This is a follow-up to this post based on emails I received.
1) Writing makes me self-conscious. Self-consciousness is the worst form of audience awareness. It is less rational than a critical eye - more like a dark cluster of emotions: sadness, fear and loneliness. When I write, I feel as though I am playing with an extremely thin thread, unintentionally tying tight little knots with my large clumsy fingers.
1a) "I tie knots" :: "Try not tying knots" :: "Tying not-knots?" :: Yes, try tying not-knots"
2) To try and trick the self-consciousness away I framed this blog as “Notes and Advice to Someone Just Like Me.” I assumed that someone like me would be a more forgiving audience.
3) I was wrong. Ha!
4) I appreciate the irony of writing a series of posts on collaboration in the most non-collaborative way. I am open to suggestions. Ha!
5) When I used the word “trance” I didn’t mean an actual trance and I was not trying to romanticize the creative process. I meant it in the spirit of “he walked through the room as if in a trance.” - a lack of awareness of the outside world (in this case, the audience.)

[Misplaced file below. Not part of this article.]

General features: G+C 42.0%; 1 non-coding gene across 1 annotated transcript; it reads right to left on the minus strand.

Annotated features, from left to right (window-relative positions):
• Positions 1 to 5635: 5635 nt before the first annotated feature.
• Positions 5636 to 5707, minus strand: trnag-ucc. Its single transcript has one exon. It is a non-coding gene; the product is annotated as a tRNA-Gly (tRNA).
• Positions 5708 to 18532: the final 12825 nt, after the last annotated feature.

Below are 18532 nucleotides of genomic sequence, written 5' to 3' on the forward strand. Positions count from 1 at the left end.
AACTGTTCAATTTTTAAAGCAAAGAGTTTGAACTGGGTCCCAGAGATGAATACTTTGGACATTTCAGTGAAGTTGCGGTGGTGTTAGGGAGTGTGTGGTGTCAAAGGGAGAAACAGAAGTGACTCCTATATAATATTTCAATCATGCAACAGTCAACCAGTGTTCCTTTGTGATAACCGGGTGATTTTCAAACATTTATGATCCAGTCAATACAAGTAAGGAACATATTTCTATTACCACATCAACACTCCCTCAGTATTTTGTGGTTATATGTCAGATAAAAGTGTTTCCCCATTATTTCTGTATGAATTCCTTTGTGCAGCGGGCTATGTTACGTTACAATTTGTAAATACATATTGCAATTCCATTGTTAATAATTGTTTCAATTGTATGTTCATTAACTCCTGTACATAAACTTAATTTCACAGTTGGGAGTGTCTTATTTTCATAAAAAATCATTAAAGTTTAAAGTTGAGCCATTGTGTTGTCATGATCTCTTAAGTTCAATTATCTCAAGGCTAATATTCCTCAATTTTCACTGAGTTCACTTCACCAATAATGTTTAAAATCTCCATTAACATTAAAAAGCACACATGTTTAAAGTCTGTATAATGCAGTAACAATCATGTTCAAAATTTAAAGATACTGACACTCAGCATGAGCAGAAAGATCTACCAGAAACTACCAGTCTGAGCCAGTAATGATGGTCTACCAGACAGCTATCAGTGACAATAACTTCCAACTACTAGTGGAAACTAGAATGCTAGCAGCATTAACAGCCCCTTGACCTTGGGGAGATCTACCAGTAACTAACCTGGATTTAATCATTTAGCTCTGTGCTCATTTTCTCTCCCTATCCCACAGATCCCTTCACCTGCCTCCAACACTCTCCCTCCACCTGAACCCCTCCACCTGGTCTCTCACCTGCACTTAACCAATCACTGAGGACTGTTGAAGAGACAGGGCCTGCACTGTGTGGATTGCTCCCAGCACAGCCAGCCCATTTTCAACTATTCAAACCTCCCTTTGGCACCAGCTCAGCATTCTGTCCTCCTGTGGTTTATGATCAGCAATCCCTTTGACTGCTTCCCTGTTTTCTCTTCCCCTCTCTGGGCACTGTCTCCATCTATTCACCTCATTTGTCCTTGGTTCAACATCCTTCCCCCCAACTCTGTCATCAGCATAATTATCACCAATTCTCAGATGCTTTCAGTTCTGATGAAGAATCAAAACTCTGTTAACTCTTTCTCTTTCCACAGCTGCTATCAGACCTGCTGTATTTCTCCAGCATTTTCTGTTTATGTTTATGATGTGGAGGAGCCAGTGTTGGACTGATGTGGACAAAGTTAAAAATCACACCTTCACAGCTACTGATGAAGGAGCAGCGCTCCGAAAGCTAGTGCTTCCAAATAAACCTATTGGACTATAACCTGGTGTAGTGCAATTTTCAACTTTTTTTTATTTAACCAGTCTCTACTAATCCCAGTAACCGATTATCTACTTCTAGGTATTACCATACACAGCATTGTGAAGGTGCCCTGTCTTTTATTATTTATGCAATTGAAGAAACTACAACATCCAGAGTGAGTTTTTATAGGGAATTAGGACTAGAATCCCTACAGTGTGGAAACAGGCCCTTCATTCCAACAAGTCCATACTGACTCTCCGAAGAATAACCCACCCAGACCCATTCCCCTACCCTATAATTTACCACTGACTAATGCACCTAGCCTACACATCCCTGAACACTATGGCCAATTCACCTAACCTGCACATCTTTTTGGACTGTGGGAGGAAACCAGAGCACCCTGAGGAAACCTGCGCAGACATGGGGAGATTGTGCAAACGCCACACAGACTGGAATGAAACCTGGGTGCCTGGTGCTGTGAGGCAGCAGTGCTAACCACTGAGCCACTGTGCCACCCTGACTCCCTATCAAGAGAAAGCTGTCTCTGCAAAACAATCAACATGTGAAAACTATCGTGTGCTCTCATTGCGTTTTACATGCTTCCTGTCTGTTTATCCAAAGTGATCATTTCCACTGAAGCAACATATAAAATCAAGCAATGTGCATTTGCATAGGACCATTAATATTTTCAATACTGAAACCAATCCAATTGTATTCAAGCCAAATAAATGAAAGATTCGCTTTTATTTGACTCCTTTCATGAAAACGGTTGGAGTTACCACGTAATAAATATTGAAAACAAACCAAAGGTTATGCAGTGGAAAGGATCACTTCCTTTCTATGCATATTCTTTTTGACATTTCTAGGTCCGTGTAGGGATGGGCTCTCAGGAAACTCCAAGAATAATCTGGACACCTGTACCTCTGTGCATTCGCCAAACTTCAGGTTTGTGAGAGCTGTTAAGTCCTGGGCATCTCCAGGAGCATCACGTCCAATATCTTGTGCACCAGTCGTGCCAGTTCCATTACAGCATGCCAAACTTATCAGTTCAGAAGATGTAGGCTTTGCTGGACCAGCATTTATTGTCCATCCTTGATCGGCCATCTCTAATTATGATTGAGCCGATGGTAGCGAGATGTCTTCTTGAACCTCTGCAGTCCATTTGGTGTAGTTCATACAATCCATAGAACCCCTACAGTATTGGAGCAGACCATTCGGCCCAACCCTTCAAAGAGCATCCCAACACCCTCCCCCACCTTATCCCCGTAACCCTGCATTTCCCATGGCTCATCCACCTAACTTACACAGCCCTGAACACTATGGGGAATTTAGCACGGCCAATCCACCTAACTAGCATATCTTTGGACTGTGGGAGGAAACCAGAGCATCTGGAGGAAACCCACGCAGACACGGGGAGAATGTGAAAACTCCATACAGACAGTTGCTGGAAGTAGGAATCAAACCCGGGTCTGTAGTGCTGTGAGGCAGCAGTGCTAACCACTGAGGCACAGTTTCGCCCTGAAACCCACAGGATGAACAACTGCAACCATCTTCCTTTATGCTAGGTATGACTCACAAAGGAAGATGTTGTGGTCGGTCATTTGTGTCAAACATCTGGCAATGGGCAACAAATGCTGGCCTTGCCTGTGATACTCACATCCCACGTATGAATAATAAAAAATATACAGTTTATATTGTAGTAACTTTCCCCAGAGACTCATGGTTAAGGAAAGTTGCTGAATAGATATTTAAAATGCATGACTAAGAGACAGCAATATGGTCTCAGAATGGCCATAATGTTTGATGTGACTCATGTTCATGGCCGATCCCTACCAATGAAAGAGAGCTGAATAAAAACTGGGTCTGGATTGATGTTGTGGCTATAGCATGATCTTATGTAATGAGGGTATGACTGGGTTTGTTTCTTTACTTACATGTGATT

6) I believe that the process I described in “audience awareness” is not limited to large projects; it can happen when I write emails, when I put on clothes, or when I have a conversation. I go through the process whenever I do or make something with the intention of being perceived by something external. There are exceptions. In some conversations (the good ones) you can feel joined with the other person to the extent that they do not seem to be an external audience. I would call this a trance, too (or participation). And it can be jarring when you separate.
7) Someone pointed out to me that “audience awareness” has quite a bit to do with feedback. How you conceive of an audience is often greatly affected by the sorts of feedback you receive. Two issues come to mind that might be worth exploring further. One I would call “On Being Thin Skinned”, which would deal with the difficulty of being emotionally open to feedback in a world where genuine assholes roam. And the other would be “On the Squeaky Wheel” which would deal with the fact that in most cases only a small portion of the audience will give feedback.